Last year, Despite the Monkey won our prestigious John Beecher Award which recognises original, challenging work with high production values for their stunning show, Debris. It Flows is an altogether gentler piece but continues to develop their reputation for innovative theatre making.
This piece is in the Fringe’s Street Theatre section and described as a weird and wonderful wander through Buxton, so with your mobile phone and some headphones you do indeed wander around the town as you listen to this immersive play.
The piece starts at the train station, so take yourself up there and follow the links from the show description on the Fringe App or website to the show website and follow the instructions from there. They are really straightforward, though one tip is to hit play when the instructions tell you to walk to the next stopping point. We missed that the first time and had to catch up when we got to the next stop.
Cassie is a sound designer with a commission to work on a horror movie about paganism. She hops on a train to Buxton in an effort to learn about Britain’s pagan past, and help move on from a relationship gone sour.
Much of the joy is in the synchronicity of how Cassie talks about landmarks just as you pass them. Her perspective on the town as a young visitor is fun and you may even learn something about the town’s pagan past. The play itself is relatively slight, but Karren Young as Cassie is good company and the ambience and mysticism evoked by the sound design is both eerie and appropriate to the surroundings.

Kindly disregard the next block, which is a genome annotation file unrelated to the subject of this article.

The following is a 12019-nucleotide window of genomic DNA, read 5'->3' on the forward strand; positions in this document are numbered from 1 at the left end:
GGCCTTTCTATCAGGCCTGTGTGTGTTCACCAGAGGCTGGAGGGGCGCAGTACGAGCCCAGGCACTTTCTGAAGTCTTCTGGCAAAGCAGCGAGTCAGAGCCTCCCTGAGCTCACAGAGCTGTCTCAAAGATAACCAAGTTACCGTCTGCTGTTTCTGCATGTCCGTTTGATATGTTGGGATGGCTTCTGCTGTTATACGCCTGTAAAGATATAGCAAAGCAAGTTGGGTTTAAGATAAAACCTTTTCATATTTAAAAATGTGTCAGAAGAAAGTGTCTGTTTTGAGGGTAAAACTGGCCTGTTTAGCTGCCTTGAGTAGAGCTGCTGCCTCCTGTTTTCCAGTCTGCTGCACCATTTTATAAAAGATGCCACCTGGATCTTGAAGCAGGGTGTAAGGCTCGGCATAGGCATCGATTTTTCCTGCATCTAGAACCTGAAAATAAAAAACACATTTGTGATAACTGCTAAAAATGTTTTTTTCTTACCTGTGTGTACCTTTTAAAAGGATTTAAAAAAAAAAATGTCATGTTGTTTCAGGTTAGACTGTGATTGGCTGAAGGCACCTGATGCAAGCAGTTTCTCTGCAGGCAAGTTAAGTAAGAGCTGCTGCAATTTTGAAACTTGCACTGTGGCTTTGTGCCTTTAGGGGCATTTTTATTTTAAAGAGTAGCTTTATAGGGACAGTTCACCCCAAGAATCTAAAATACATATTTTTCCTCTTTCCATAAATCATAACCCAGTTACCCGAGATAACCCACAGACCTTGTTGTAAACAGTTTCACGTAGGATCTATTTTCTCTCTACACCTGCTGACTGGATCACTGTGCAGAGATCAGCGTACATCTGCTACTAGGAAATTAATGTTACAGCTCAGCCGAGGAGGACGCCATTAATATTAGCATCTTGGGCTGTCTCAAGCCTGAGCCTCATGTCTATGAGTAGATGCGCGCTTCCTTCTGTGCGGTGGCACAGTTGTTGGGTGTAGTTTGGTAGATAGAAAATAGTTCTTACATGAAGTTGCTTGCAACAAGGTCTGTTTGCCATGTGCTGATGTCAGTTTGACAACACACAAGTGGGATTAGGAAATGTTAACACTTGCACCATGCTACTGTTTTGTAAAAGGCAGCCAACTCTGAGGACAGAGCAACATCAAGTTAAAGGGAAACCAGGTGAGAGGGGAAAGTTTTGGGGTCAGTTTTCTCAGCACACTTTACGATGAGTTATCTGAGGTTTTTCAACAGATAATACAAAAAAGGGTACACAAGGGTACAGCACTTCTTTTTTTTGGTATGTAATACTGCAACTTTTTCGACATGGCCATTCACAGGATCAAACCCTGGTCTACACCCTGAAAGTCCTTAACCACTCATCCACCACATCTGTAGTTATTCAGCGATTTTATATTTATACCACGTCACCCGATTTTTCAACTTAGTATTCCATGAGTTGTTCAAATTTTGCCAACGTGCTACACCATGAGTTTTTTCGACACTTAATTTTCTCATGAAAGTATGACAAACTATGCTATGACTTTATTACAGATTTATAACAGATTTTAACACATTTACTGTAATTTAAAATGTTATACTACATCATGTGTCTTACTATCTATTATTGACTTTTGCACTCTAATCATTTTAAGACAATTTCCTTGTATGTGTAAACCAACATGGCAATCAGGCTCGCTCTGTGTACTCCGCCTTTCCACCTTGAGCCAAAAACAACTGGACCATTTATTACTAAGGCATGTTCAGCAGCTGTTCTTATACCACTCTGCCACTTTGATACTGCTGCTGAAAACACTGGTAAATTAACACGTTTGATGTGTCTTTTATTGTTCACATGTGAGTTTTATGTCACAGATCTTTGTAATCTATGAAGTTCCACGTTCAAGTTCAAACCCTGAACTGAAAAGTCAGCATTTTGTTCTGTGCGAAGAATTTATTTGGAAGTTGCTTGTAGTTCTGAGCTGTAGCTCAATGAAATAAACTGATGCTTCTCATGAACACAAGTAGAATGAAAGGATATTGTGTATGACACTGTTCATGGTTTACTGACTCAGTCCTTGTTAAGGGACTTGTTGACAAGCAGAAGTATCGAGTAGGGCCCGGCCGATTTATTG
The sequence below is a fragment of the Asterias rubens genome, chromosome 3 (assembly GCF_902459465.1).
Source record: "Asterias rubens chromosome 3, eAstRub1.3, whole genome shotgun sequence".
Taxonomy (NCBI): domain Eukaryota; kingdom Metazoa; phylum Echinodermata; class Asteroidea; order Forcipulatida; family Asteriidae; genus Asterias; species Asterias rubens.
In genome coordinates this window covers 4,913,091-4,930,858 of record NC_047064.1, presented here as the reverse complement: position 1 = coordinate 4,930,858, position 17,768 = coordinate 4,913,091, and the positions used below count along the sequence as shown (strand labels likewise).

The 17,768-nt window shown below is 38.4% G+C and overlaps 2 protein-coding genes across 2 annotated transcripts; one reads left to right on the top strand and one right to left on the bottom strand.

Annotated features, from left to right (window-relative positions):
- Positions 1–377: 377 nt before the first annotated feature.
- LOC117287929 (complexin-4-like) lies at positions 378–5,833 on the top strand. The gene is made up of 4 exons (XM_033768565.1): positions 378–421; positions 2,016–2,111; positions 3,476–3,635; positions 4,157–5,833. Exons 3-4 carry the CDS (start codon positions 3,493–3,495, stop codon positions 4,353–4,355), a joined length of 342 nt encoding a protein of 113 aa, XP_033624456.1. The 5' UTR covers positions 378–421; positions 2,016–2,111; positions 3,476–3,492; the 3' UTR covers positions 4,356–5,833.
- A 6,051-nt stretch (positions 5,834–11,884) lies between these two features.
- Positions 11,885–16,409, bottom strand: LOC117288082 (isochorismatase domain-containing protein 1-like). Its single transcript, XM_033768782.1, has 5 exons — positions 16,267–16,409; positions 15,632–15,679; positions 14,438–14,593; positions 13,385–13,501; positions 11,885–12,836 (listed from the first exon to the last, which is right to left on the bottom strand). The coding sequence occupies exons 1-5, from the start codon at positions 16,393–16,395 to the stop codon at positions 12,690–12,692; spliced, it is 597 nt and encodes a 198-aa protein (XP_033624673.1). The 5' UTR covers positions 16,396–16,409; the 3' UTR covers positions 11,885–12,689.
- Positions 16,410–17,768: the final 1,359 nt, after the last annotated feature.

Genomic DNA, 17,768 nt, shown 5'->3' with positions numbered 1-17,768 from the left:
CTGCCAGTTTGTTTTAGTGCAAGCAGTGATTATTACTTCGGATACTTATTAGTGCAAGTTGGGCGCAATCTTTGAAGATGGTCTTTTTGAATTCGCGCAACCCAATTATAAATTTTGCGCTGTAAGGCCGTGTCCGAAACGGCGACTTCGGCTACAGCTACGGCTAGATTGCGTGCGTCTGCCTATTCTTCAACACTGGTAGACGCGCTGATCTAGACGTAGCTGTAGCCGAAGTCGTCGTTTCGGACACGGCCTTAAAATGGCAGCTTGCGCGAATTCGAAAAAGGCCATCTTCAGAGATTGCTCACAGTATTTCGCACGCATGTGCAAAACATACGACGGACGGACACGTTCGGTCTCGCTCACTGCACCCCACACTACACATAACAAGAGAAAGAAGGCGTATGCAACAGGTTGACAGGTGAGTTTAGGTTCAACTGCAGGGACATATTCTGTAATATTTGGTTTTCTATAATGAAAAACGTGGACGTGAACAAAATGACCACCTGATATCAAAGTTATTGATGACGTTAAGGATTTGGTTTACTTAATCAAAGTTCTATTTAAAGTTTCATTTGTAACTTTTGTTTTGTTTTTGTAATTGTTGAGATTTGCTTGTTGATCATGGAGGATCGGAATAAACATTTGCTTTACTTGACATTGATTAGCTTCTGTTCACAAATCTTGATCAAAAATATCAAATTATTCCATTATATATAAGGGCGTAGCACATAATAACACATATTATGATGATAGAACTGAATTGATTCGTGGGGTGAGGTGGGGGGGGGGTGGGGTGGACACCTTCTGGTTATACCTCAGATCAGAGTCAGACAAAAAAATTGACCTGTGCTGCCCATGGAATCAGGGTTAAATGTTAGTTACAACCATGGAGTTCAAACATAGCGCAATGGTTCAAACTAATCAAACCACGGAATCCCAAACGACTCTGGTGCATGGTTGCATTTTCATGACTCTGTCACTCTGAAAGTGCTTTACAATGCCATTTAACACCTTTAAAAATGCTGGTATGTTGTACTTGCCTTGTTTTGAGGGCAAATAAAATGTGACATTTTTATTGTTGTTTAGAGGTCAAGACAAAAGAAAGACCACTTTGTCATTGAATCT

The walk is not too taxing and should be within the compass of most listeners. If you can walk to the train station to begin with, then you won’t find the walk any trouble, don’t worry, you won’t be marched up and down hills! Technically, it worked fine, though my companion’s mobile signal dropped out briefly, but I was able to pause mine until she was able to catch up.
One of the highlights of this mostly online Fringe is how some creatives have responded to the restrictions imposed by lockdown and have created pieces specifically for Buxton. This is one such piece that works very much in harmony with the town itself, do go out and enjoy it.
Utterly wonderful! The company of The Shakespeare Jukebox are regular street theatre performers at Buxton Fringe and this year have produced a series of short videos of their pieces. The online format works really well - it feels like Shakespeare’s characters have taken to social media and are producing their own TikTok videos. Hearing birds in the background as Tullus Aufidius makes a speech which unexpectedly welcomes his arch-enemy Caius Martius Corolianus (Day 6) adds to the sense that you are watching a video from the Volscian army’s media department. The three witches (Day 1) have canine accompaniment. The vegetation trembles around Prospero as he talks of our ‘insubstantial pageant’ (Day 2). Beautifully filmed and edited, these short pieces of Shakespeare are great for all the family.
The Shakespeare Jukebox are posting a new video every morning of the Fringe, so keep checking back for new material.